If Mary Shelley were writing Frankenstein today, Ian Haydon feels her astonishing tale would almost certainly involve synthetic biology (1).  Brilliant and conversant with the latest, highly provocative science of her day, it is easy to imagine she would recognize the far-reaching implications of this new capacity to re-engineer life.    

Is Frankenstein Still Relevant Today?

Written 200 years ago, this work still resonates as a disturbing cautionary tale.  Acknowledging an analogy between Victor Frankenstein’s macabre fictional endeavors and some of the goals of modern era synthetic biologists, Ian Haydon also draws some sharp contrasts.  Citing examples of highly accomplished scientists who are vocal advocates for the cautious use of new genetic manipulation technologies, he suggests this modern community of researchers embodies restraint and forethought.  A novelist seeking to craft a terrifying tale would find no modern day versions of Victor Frankenstein in this group of ethical luminaries.

As Above, So Below? 

Our true biotechnology story will be written by many participants holding diverse ideas about what is and is not permissible.  How will that play out?  We may have gotten a hint when a group of researchers announced they had resurrected an extinct relative of the smallpox virus using the tools of synthetic biology (2).  Not everyone viewed this development as positive (2).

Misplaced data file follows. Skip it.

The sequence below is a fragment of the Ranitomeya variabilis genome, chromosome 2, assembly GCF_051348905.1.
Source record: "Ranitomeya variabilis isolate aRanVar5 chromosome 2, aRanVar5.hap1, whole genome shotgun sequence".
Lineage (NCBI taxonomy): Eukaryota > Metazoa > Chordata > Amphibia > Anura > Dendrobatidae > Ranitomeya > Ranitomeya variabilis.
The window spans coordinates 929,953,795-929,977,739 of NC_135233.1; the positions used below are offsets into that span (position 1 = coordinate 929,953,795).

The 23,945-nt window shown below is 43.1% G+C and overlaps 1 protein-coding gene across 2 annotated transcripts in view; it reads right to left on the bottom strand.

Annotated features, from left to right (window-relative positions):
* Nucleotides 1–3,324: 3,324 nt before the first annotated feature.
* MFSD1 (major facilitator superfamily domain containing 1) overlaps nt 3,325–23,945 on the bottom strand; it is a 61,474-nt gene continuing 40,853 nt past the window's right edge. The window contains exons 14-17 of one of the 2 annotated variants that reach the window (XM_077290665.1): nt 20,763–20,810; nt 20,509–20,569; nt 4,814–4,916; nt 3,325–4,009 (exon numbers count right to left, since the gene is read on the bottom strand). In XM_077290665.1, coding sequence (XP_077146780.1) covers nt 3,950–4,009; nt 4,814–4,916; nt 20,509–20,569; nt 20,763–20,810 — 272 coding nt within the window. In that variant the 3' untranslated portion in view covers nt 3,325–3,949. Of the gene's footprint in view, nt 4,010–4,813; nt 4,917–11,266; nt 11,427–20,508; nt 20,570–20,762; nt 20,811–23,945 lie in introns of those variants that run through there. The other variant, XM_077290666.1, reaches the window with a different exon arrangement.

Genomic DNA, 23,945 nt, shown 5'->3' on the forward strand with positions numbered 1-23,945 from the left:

Iceberg

 

Scientists exert control over their peers and have at times stepped back from the laboratory bench to examine ethical concerns before moving ahead with new research efforts (3).  However, imposing limits on controversial work areas has sometimes provoked bitter dissent and acrimony.  In one instance a researcher threatened to ignore restrictions (4), but later decided he would honor the terms set by colleagues and government officials.  Perhaps scientists lured by the potential of immense rewards, but stymied by guidelines they deem overly restrictive will one day deliberately defy their colleagues and violate community norms. 

A Predictable Future?

Sixteen years ago a group of scientists shocked their peers by showing it was possible to assemble a functional virus in a test tube using synthetic biology methods (5).  At that time the work, which took 3 years and quite a bit of labor to accomplish, provided a warning that the world was changing.  This proof-of-principle demonstration revealed many viruses could be built from scratch, prompting concerns about its use by bio-terrorists.  However, the virus synthesized (a poliovirus) was small and doing something horrendous with this technique like reconstituting smallpox was comfortably far out of reach – then.  Check the news, things have changed and we now face the prospect nefarious actors could build smallpox and other threatening agents far more quickly and easily (2).